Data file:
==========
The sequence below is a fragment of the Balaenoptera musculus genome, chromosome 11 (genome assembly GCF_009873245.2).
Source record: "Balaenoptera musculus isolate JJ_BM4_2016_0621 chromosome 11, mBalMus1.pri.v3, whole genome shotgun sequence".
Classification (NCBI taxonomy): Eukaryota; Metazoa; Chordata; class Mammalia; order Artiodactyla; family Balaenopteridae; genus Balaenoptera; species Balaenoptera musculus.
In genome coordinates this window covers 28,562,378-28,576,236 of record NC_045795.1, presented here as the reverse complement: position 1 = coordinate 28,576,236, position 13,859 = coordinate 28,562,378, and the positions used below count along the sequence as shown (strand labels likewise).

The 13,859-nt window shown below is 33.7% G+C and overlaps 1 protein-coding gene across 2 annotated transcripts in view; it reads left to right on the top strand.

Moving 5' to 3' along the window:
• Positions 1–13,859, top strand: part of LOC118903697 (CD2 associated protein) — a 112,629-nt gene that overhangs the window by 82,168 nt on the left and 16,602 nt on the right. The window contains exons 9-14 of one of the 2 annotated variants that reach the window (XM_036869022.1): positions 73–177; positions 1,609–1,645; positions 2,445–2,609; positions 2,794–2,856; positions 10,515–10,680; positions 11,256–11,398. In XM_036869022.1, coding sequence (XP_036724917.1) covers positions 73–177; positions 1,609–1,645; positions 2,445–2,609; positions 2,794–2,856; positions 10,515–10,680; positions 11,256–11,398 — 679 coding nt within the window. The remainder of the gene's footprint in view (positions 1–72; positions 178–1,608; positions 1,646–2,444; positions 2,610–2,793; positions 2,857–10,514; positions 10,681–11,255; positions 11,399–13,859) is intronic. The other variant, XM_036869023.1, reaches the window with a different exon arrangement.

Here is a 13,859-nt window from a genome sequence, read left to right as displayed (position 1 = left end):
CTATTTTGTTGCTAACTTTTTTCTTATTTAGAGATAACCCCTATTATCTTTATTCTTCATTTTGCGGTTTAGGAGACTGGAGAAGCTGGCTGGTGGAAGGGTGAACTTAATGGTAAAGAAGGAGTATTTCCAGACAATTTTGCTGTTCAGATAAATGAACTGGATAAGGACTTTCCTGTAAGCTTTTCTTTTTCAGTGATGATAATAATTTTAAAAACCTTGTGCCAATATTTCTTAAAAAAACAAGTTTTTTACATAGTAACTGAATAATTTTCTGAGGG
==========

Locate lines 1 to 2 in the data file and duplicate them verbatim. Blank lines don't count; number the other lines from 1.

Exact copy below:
The sequence below is a fragment of the Balaenoptera musculus genome, chromosome 11 (genome assembly GCF_009873245.2).
Source record: "Balaenoptera musculus isolate JJ_BM4_2016_0621 chromosome 11, mBalMus1.pri.v3, whole genome shotgun sequence".